Goals need to be specific, and measurable. YOU should be able to tell when you reach your goal, exactly how far away it is, and exactly how far you come. Something like a belt is not that. Someone else tells you when you reach it, someone else tells you how close you are. Let's say I'm running and my goal is to complete a 5 mile run in under 40 minutes. I can right it out on paper and chart my progress towards that. I can tell you how much progress I've made, I can tell you when I've reached it. But notice the difference between that and "I want to get faster."

So now you got a goal, it is specific, it is measurable, it is performance based, it is realistic and you got a target date. Now you need a plan. A simple breakdown from now till then on what you should be doing and how you should be progressing. After all it's fine to say "I want to make 5 miles in under 40 minutes by Halloween" But if all I do is sit at home and watch tv while eating Doritos it isn't going to happen.

So I look at where I am, where I want to be and figure out how I am going to get there. I also can't just go out there and try to make it every day until then. I got to break it down. Do I need to work on speed? Endurance? Both? Form? What else? And from that I lay out a training plan.

So now you got an idea on what to do, but how do you go about doing it?

First forget about your belt, it will only hold you back. If your school / system uses them that is fine, but it is not for you to worry about. They will come on their own and someone else will deal with that. In fact they will probably come faster once you start ignoring them.

Second figure out what needs work. Then, more importantly, WHAT needs work. "I get popped in the nose too much." That sucks! but WHY? Do you get popped in the nose too much, once you know that, you know what needs work. Is it footwork? Timing? Hand positioning? Leaving yourself open when you attack? What do you need to work on? Can't sink a triangle to save your life, ok... Why not? What aspects of that do you need work on?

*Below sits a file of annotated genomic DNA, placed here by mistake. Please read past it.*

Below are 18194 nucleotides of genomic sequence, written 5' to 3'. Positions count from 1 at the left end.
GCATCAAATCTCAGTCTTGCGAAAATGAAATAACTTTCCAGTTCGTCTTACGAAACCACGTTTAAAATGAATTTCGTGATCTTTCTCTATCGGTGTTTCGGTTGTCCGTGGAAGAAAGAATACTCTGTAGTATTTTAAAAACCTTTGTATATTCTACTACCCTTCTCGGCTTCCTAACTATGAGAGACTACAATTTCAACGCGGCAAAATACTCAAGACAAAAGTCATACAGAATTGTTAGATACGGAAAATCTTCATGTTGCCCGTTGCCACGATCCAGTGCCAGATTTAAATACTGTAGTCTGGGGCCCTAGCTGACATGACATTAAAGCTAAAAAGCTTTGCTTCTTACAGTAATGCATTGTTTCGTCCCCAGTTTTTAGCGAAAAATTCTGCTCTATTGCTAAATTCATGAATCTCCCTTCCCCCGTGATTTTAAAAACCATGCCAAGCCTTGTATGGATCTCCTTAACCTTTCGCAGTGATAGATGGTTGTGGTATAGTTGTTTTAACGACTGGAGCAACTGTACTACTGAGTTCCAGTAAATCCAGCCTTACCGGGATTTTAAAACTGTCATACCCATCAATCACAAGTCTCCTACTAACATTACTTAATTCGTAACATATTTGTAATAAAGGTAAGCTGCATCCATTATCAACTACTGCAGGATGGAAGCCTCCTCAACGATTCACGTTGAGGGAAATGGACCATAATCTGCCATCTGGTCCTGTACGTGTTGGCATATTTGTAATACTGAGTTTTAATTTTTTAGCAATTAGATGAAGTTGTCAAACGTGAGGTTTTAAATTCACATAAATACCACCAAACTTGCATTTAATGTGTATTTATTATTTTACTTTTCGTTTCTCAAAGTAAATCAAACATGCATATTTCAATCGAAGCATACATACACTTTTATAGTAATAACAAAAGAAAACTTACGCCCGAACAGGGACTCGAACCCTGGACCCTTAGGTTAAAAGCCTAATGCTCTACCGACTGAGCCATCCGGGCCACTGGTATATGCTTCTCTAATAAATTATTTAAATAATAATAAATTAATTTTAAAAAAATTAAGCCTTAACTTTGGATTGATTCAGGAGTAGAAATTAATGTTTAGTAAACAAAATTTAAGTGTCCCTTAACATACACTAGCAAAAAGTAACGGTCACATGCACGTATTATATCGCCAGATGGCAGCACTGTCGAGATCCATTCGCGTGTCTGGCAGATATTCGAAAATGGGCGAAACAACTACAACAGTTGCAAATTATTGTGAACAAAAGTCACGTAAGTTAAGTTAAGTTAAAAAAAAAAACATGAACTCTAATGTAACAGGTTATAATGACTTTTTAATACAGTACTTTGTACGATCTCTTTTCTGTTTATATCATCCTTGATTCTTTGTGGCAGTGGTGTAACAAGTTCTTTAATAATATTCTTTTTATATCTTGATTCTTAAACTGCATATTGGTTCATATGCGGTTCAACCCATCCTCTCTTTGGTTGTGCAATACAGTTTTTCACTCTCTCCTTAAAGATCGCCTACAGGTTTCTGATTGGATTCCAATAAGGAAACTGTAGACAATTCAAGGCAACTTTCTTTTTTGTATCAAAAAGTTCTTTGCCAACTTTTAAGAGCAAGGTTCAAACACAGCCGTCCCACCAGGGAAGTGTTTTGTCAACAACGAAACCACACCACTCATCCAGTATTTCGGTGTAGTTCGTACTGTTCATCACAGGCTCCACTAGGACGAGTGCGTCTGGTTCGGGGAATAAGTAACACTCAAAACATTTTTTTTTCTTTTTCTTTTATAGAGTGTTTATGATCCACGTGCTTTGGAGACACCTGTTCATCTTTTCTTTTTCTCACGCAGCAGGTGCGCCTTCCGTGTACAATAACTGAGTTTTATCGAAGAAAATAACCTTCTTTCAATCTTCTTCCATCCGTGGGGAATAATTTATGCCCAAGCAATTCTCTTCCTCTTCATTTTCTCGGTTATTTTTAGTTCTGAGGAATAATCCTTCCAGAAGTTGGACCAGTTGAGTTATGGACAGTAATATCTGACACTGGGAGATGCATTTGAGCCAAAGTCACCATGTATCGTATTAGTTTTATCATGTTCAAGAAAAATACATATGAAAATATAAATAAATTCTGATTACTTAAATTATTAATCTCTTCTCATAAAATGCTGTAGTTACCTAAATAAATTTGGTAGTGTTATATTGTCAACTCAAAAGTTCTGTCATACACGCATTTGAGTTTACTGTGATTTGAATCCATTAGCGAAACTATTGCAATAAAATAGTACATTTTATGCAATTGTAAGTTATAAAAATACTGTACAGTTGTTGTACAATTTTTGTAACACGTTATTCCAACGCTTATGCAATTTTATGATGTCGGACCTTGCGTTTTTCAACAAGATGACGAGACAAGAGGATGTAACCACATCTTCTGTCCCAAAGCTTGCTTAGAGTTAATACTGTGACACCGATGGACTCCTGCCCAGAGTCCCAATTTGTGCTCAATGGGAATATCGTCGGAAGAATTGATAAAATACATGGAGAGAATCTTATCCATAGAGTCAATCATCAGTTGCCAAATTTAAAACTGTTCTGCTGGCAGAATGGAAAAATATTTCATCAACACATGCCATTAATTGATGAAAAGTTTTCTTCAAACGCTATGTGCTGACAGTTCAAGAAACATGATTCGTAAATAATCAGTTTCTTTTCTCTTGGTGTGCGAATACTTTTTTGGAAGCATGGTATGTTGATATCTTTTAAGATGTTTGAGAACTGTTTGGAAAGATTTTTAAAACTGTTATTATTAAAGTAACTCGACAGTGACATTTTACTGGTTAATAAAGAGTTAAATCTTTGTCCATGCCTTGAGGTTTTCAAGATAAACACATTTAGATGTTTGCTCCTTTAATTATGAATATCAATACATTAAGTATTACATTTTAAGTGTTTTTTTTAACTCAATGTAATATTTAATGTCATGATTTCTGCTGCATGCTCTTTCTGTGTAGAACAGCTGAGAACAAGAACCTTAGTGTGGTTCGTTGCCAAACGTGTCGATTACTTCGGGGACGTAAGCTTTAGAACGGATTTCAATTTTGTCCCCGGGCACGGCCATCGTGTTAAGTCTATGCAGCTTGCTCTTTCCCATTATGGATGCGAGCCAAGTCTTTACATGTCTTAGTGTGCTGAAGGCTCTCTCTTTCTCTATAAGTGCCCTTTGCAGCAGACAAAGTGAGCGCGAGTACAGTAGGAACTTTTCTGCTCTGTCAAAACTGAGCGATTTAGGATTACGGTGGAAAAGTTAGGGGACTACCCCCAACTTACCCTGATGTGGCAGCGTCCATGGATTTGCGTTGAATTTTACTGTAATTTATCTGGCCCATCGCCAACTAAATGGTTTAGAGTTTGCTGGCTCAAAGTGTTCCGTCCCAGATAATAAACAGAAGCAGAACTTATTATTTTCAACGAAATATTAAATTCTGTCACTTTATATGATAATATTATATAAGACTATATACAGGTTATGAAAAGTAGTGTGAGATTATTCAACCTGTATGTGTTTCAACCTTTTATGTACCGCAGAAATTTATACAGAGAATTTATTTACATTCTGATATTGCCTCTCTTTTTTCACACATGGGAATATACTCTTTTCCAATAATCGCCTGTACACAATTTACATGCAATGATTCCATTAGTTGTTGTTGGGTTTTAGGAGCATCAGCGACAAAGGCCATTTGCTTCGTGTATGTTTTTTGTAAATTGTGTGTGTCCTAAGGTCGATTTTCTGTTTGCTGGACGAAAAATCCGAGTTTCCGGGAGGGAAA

Once you got that, break it down. Figure out all the things you need to do to improve in that area. You get dinged with counter punches all the time cause you got no footwork, open up when coming in, telegraph your attack and have a poor jab. Good, now break it down into steps and work one at a time. So you got a long term goal, split into smaller short term goals.

Now you need to figure out how to improve in those areas and set a time line and you are set. But remember, everything is flexible. You might have to adjust things as you go and that is fine. But stick to your plan as best as possible and take it one step at a time.

The tricky part lies in staying on task and forgetting about the outcome. If you go into every match trying to win you will not progress very fast. If you go into every match not caring who wins but trying to learn and progress you'll probably find winning is a lot easier then it was before/ "Everytime I try a arm bar from guard I get stacked and sidemounted" could very easily cause a person to never bother trying an arm bar from guard. But by not trying it you never get better at it. If you do try it you will probably loose because of it, but in the long term you will improve your skills, which is more important then who won the 4th round of Monday nights sparring session anyways.

Users who are viewing this thread